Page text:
[tUnE-yArDs plays at 3:50PM on Sun., June 1st, at the Neptune Stage.]
 

uhhuhher1Uh Huh Her
To start with, I should say that Uh Huh Her is about as far as I’d expected from Leisha Halley, once upon a time of ’90s indie-pop duo The Murmurs; there’s no alternative pop-rock here, but rather shimmery-shiny, ultra-clean, sultry electro-pop that lives somewhere between Metric and the more overtly ’80s sound of La Roux. There’s an intriguing Tori Amos/Kate Bush influence going throughout, too, especially in the vocals, and some seriously robotic keys — the combination makes new album Future Souls sound at times like some long-lost album of James Bond flick theme songs from the ’80s Roger Moore era. And yeah, that’s better than it sounds, trust me. (Jeremy H.)
[Uh Huh Her plays at 3:40PM on Sat., May 31st, at the Venus Stage.]
 

Carnival Talk
They’re apparently from Houston, but Carnival Talk has managed to fly completely under my radar until now, which (not to toot my own horn or anything) is a little surprising, really. Even now, I don’t know much at all about the band, beyond the fact that they’re apparently a duo — Chris Watts and Molly Gavin — and they’ve only got a handful of songs available so far.

Music-wise, they’re another electro-pop outfit, balancing Gavin’s soulful-but-icy vocals with some weirdly experimental, almost creepy synth beds that click and clack when you’d expect ’em to gush and fuzz out. It’s intriguing stuff, and despite the fact that bands in this genre are thick on the ground this year, they definitely stand out. (Jeremy H.)
[Carnival Talk plays at 11:20AM on Sat., May 31st, at the Jupiter Stage.]
 

jackwhite1Jack White
Alright, alright, so I’m breaking the damn rules for this last one. What can I say? Jack White is — to my mind, anyway — the main headliner for all of FPSF 2014, but my wonderfully random band-selection methodology didn’t have him on the list to preview for quite a while yet. So fuck it: rules are made to be broken, son.

Of course, I’d also suspect that 90% of the people coming to Eleanor Tinsley this weekend are well aware of who White is, whether it’s from The White Stripes, The Raconteurs, The Dead Weather, his collaborations with everybody from Loretta Lynn to Alicia Keys to Stephen Colbert, or his own solo albums. And if you’ve heard the guy perform, yeah, you’ve undoubtedly got an opinion; he’s just that kind of musician.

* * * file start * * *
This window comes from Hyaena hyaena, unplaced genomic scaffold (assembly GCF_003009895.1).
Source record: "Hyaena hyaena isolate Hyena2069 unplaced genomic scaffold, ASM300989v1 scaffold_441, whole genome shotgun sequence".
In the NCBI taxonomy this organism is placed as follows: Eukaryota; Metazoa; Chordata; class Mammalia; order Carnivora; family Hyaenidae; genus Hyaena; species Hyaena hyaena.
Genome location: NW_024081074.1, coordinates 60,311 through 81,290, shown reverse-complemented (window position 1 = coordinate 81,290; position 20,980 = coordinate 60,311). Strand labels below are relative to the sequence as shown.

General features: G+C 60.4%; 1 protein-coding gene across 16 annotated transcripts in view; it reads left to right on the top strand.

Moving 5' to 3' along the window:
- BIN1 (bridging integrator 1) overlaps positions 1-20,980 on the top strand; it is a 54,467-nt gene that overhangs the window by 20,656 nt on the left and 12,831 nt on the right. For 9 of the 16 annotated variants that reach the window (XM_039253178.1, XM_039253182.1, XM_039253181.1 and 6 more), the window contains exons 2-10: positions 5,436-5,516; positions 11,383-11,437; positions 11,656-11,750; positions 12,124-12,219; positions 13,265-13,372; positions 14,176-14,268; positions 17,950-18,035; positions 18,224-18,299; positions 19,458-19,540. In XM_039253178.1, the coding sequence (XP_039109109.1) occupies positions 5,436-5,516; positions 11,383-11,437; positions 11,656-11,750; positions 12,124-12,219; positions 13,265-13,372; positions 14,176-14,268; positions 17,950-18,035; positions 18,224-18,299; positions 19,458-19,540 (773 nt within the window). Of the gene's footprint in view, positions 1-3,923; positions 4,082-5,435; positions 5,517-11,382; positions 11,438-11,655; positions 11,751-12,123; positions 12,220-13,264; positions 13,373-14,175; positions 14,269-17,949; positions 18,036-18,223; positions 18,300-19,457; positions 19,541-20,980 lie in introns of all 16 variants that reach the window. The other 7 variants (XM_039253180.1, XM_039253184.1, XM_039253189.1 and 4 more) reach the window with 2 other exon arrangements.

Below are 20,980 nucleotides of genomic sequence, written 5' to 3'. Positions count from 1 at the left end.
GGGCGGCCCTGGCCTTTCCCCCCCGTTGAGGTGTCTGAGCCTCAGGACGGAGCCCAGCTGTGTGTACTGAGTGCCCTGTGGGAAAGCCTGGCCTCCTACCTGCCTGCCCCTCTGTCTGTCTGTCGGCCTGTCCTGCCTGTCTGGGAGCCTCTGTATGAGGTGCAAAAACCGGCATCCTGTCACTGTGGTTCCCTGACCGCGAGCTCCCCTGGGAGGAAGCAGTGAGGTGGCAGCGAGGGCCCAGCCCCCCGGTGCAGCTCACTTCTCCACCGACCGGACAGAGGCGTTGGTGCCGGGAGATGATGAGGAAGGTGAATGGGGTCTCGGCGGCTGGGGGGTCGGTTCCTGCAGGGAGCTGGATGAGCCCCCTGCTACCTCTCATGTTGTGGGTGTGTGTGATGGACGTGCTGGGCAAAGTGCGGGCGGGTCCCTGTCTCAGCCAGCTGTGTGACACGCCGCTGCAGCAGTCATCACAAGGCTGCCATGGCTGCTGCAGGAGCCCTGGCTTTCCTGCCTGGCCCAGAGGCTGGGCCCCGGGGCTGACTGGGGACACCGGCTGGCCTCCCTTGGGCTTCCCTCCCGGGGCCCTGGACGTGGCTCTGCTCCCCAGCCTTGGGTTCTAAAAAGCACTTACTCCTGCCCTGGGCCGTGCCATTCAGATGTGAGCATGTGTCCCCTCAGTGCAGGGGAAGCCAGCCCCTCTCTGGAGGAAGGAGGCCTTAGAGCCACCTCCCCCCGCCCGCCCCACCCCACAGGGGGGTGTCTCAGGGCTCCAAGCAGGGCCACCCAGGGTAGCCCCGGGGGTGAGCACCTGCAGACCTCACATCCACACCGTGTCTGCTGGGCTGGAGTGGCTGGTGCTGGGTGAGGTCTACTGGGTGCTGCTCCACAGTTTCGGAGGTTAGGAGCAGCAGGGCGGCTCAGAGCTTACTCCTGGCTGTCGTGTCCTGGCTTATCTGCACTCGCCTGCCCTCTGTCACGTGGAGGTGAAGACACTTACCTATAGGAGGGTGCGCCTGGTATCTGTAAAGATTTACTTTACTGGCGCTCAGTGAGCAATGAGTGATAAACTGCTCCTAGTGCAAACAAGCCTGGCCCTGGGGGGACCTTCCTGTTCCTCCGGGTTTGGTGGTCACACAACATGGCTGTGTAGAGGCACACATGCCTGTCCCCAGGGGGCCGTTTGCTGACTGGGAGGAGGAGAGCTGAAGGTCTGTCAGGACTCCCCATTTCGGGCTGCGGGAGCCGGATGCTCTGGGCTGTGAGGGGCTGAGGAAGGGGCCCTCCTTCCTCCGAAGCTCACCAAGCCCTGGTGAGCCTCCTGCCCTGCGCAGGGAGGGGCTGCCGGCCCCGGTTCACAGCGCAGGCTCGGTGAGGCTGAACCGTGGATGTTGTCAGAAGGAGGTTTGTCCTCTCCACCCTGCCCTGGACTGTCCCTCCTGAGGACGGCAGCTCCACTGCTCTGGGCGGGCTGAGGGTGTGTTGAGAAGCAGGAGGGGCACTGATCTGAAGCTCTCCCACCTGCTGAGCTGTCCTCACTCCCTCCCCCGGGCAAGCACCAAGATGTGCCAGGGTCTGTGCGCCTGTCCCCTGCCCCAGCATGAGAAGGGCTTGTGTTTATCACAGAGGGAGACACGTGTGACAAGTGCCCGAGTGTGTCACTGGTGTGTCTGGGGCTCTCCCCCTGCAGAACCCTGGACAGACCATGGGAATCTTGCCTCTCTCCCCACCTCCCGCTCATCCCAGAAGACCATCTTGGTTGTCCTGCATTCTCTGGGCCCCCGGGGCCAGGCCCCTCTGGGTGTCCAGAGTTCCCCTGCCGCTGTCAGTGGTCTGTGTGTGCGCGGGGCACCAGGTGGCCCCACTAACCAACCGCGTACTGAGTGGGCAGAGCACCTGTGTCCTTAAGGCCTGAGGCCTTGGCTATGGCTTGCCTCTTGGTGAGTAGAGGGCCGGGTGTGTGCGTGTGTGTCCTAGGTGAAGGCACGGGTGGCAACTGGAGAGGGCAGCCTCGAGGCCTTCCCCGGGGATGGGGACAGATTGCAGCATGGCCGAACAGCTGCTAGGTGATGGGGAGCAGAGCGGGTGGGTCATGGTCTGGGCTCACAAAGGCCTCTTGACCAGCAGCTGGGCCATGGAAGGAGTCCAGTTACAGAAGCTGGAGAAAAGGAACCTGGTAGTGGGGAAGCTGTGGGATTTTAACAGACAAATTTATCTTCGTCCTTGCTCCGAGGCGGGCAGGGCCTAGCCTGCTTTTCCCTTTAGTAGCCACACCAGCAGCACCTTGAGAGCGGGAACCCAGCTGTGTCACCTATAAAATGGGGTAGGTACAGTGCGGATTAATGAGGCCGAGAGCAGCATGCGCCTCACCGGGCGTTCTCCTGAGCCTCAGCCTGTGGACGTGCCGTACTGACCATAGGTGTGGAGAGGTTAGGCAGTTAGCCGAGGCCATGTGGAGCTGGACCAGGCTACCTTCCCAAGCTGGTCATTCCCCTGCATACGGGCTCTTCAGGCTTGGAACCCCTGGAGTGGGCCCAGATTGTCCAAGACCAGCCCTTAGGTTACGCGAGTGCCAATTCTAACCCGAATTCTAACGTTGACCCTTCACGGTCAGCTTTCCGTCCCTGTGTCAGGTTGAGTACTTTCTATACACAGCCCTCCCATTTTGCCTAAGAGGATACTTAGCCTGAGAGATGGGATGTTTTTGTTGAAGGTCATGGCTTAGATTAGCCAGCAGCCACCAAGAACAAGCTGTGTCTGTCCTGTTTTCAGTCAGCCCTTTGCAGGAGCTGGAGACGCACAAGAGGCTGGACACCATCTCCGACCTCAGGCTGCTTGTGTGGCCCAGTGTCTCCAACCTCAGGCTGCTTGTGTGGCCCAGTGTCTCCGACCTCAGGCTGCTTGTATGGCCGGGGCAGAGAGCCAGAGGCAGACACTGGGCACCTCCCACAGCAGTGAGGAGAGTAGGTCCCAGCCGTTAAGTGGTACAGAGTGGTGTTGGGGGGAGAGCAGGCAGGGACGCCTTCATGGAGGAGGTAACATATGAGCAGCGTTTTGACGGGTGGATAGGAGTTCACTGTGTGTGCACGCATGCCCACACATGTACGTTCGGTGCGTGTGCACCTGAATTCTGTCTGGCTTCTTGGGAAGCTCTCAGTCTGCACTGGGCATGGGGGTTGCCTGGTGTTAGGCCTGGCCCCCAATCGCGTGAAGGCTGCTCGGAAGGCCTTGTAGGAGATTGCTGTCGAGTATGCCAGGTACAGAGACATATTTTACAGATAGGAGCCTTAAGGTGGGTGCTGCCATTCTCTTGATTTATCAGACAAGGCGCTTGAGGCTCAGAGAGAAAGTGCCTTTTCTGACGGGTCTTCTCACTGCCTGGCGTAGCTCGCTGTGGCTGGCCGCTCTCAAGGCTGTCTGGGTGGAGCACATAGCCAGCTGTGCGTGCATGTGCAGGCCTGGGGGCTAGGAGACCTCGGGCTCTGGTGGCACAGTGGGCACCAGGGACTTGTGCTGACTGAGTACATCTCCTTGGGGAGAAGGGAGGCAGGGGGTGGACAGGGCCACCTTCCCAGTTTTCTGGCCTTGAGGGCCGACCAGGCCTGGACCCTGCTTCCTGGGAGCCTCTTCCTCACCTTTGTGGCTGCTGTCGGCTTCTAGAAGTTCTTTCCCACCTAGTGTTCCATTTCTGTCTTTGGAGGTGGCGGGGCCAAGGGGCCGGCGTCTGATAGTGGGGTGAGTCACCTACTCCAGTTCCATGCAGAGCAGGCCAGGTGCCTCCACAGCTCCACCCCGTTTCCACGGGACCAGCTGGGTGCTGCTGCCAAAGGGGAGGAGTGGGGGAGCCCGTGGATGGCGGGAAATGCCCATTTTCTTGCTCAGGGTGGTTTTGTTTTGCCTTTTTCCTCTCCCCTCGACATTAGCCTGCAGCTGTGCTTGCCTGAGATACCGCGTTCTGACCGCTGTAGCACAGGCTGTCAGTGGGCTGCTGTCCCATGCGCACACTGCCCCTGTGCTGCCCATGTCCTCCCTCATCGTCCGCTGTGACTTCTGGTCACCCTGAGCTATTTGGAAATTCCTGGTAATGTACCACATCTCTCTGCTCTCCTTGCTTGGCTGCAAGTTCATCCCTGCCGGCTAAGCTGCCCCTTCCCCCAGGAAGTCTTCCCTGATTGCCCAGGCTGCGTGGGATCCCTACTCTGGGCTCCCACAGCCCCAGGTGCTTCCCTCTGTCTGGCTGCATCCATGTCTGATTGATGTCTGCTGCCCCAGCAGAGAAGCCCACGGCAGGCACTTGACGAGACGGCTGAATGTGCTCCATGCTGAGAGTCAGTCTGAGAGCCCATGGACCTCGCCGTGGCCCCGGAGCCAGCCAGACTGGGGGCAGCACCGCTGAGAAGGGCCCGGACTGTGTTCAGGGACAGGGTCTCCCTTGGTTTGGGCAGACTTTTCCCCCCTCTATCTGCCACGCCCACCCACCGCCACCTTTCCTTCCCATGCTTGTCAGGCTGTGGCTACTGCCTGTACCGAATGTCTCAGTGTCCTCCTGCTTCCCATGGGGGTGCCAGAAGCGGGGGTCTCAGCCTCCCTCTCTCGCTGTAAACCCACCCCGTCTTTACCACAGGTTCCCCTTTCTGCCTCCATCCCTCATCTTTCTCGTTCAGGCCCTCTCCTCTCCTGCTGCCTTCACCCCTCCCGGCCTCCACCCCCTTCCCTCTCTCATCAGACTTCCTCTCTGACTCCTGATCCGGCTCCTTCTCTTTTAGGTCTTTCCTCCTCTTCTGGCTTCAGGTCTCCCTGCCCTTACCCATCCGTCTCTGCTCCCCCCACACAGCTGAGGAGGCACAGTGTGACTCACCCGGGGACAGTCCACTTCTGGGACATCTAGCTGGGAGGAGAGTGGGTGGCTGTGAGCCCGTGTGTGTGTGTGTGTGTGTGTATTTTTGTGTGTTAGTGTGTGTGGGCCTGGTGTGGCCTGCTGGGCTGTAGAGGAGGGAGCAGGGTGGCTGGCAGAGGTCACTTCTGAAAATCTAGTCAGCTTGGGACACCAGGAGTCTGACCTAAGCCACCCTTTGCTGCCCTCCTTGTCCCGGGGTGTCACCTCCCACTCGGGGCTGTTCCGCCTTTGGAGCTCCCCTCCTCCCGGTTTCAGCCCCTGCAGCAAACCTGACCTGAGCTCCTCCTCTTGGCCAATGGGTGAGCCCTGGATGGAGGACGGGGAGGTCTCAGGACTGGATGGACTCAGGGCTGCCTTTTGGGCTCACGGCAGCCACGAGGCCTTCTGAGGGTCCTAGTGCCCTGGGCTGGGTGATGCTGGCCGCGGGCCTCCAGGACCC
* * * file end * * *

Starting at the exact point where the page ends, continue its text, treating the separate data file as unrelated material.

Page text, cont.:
For my part, while I wouldn’t go so far as to declare him a genius, I admire the hell out of Jack White. He’s got an undeniable vision of what he thinks music should sound like, and he’s so insanely prolific and quirky and wide-ranging that it’s ridiculous; and with that much music being produced, even if not all of it’s great, a shitload of it is. The White Stripes’ White Blood Cells remains one of my favorite albums of all time, period, and is one of the few I can honestly listen to from start to finish and love it the whole way through.

I haven’t been as keen on The Raconteurs or The Dead Weather, I’ll grant, but I’ve liked quite a bit of the solo stuff, and 2012’s Blunderbuss was pretty excellent, as are the handful of new tracks he’s released this year. The raw desperation of “Lazaretto,” in particular, odd production and all, grabs hold and refuses to let go. Get up front early for White’s set on Sunday, because it’s going to be a madhouse. (Jeremy H.)
[Jack White plays at 8:40PM on Sun., June 1st, at the Mars Stage.]
 

And that’s it for our FPSF Rundowns for this year; see y’all out and about tomorrow & Sunday…

(Photos [top to bottom]: Rebelution; Lord Huron; Ying Yang Twins; Destruction Unit; Grand Old Grizzly; CHVRCHES; Edward Sharpe & The Magnetic Zeros; Uh Huh Her; Jack White. Destruction Unit photo by Pooneh Ghana.)